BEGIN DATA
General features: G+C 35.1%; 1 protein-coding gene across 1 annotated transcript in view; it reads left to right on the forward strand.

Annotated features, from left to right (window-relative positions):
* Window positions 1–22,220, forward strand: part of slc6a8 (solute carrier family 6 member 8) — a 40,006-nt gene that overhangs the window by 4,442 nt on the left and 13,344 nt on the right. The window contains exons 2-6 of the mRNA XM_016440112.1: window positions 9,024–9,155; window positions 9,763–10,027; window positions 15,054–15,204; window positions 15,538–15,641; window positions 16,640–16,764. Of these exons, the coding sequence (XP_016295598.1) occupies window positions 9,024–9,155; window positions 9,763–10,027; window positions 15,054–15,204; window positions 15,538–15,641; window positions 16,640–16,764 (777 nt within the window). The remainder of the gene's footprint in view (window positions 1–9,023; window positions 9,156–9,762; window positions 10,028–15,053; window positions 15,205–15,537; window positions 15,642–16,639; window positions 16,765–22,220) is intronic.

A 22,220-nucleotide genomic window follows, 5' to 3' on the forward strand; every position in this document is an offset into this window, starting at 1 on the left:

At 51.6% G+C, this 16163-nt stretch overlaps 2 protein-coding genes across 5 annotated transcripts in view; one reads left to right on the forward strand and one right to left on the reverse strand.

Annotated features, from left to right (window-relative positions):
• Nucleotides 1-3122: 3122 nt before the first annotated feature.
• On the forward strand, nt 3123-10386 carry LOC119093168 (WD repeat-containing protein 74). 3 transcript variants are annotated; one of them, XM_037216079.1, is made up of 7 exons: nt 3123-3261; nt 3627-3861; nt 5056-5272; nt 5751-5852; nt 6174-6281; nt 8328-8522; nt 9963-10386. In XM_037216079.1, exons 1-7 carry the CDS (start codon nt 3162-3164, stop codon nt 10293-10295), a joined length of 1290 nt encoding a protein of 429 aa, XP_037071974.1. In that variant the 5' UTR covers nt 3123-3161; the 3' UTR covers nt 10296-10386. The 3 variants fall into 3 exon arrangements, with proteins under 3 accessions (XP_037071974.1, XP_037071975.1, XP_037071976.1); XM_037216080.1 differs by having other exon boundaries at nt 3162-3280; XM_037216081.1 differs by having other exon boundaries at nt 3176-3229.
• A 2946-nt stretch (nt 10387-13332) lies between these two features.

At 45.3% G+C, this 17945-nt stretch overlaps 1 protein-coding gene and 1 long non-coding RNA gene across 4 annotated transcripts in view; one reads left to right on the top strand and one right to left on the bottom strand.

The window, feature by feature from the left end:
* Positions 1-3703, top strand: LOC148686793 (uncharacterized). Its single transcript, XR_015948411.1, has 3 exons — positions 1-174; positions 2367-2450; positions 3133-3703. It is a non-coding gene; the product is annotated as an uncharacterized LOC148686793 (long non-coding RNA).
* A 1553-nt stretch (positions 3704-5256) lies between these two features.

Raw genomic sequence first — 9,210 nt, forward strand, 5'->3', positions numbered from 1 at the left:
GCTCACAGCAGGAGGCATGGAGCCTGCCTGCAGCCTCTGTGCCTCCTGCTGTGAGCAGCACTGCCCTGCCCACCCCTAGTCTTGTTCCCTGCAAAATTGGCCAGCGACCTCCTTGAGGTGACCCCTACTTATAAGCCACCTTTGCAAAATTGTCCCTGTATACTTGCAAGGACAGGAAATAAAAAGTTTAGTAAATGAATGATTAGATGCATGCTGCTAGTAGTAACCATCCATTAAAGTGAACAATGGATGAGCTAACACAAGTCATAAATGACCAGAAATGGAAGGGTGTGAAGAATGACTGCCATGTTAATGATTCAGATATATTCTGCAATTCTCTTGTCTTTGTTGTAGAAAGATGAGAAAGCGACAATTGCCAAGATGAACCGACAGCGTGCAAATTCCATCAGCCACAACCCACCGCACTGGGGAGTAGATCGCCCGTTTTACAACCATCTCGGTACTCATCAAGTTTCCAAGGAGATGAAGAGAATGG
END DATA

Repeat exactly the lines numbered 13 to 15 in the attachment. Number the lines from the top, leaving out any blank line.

* A 1553-nt stretch (positions 3704-5256) lies between these two features.

Raw genomic sequence first — 9,210 nt, forward strand, 5'->3', positions numbered from 1 at the left:
GCTCACAGCAGGAGGCATGGAGCCTGCCTGCAGCCTCTGTGCCTCCTGCTGTGAGCAGCACTGCCCTGCCCACCCCTAGTCTTGTTCCCTGCAAAATTGGCCAGCGACCTCCTTGAGGTGACCCCTACTTATAAGCCACCTTTGCAAAATTGTCCCTGTATACTTGCAAGGACAGGAAATAAAAAGTTTAGTAAATGAATGATTAGATGCATGCTGCTAGTAGTAACCATCCATTAAAGTGAACAATGGATGAGCTAACACAAGTCATAAATGACCAGAAATGGAAGGGTGTGAAGAATGACTGCCATGTTAATGATTCAGATATATTCTGCAATTCTCTTGTCTTTGTTGTAGAAAGATGAGAAAGCGACAATTGCCAAGATGAACCGACAGCGTGCAAATTCCATCAGCCACAACCCACCGCACTGGGGAGTAGATCGCCCGTTTTACAACCATCTCGGTACTCATCAAGTTTCCAAGGAGATGAAGAGAATGG